A rainy day in Kalbarri. Roddy is fiddling with electrical stuff. He finds that some electrical equipment, like the fridge, is interfering with his HF radio reception so he is now busy building insulators, soldering away merrily. We are spending much more time in Kalbarri than my itchy feet allow as we are waiting for a postal delivery from the UK – some loudspeaker… Smile J…
Anyhow! I am not one to ridicule the geeky equipment as it could save our lives one day. The other day it would have had to, had we been in a remote location.
We were getting comfy last Wednesday evening when I suddenly saw Roddy sitting, holding his chest and panting. I went over to him, asking what was wrong with him. He managed to tell me that he had severe chest pains and did not know what was wrong. It was shocking! My head was a mess and I couldn’t think straight. For a while I thought that this is it. There have been a few too many scary medical moments and they have rattled me to the bone. I looked for the number of the Kalbarri Medical Centre but it took me much longer than normal as my eyes didn’t connect so well with my brain. I did find it though, but was connected to some centre, somewhere in Australia. After explaining the situation, the voice told me to dial 000 for an ambulance, which I did. That voice asked me some questions and told me to give him an Aspirin. She said an ambo was on its way and to call back if there was a development. After I hung up, Roddy seemed to be a bit better but he then tried to stand up which was not a good idea. I made him lie down and he settled. We waited for 5,10 minutes and I suddenly thought that the ambo might come from Geraldton, not from Kalbarri. Geraldton is 150km away. The prospect of a wait of 1.5 hours or longer was worrying to say the least. The possibility of it being a heart attack and us having to wait any time was sickening and we both felt quite fragile throughout the wait. Fortunately though, we suddenly heard a short blast of the siren and, a little while later, saw the flashing lights and the manager of the campsite leading the ambo to site 49.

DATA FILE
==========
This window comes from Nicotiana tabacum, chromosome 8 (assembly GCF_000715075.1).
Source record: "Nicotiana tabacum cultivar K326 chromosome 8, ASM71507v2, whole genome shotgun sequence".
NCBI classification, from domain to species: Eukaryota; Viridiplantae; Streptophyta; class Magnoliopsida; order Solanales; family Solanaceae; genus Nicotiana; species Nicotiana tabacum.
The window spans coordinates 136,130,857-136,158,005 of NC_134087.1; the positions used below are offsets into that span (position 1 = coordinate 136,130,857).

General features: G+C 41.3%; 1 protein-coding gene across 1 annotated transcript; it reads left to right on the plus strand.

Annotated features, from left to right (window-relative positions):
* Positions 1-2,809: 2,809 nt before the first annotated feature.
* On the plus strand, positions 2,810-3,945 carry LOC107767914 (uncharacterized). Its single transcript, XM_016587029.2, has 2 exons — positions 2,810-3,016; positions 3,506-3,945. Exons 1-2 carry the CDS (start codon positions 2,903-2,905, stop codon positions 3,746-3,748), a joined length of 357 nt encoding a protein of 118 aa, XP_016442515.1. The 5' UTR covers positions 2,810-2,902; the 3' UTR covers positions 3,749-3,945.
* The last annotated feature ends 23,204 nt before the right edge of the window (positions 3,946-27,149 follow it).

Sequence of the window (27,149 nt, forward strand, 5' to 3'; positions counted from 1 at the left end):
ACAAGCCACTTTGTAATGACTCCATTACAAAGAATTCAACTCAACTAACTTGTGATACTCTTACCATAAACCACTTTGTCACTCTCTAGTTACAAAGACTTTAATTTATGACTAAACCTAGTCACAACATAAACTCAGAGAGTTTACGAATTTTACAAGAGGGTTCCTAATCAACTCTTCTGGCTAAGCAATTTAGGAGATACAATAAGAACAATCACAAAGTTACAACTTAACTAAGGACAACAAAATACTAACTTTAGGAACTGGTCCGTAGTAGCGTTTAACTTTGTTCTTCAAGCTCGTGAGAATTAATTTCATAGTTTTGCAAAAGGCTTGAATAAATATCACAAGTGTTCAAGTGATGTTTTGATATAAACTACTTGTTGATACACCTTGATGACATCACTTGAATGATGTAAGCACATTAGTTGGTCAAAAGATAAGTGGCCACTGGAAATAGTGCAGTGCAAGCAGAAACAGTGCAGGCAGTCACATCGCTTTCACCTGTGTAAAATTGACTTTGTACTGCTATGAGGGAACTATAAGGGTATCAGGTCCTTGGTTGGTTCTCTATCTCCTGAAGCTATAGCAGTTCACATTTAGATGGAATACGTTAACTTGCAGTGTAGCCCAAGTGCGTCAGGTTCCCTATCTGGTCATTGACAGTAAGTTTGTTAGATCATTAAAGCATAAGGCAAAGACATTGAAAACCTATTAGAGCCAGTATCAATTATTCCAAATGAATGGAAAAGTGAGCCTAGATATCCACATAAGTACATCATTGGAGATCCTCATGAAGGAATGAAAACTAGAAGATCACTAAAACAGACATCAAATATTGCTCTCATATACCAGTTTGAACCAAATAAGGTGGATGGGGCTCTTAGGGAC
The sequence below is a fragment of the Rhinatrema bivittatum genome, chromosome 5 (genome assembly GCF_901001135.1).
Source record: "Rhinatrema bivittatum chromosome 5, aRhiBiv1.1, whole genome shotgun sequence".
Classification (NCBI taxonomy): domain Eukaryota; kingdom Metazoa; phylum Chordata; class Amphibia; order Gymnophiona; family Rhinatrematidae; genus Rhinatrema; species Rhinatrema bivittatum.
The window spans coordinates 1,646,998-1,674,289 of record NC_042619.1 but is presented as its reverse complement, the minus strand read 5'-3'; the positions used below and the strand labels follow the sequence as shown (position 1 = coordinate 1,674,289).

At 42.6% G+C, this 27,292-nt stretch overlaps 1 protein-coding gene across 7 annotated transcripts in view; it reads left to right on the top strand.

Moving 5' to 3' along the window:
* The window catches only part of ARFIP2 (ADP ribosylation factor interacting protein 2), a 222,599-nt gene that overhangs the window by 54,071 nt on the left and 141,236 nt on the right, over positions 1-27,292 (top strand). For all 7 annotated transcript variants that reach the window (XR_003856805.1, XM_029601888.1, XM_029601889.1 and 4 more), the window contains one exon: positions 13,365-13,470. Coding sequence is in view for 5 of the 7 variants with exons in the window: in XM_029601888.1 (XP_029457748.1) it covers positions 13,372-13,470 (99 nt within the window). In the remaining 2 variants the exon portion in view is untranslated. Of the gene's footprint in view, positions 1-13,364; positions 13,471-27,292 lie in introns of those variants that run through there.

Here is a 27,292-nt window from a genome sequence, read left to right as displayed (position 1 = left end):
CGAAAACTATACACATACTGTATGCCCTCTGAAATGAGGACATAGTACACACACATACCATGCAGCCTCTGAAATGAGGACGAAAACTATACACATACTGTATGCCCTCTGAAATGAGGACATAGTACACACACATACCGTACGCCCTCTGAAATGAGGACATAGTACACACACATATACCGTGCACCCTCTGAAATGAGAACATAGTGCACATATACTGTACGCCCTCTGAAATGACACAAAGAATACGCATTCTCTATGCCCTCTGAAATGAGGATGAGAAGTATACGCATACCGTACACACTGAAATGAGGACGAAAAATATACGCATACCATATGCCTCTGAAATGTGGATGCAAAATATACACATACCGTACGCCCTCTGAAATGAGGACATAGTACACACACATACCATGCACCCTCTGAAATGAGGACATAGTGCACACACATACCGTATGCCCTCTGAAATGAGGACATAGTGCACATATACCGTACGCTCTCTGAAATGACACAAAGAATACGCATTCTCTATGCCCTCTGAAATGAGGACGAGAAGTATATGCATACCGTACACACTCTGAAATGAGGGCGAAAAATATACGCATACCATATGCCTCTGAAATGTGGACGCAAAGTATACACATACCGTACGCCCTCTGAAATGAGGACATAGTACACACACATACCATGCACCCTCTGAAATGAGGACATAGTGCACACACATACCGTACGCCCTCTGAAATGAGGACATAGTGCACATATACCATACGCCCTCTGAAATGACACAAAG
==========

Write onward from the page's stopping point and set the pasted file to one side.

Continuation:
There was a main ambo in charge of the team. The second woman followed her instructions and then there was Gordon, the driver and new to the position. The team tried to assess Roddy but one of their handheld devices was not working; I think the battery had run out… They also couldn’t bring the stretcher into the van as there was not enough room. It was all a bit of a guddle but fortunately Roddy seemed stable. Eventually they walked him out and put him on a stretcher in the back of the ambulance. I was sitting in the front with Gordon. The main ambo told Gordon to take it easy driving over the rough campsite ground and onto the main road, so Gordon crawled. Once on the main road, she told him to get going, repeating a while later that speed limits don’t apply to ambos and that he could even use the blue flashing lights and the siren. There was no other traffic though, so this seemed a bit over the top. Gordon still drove gingerly and was then hollered at to put his foot down. There was a whiff of the comical about the scene and I felt for wee Gordon.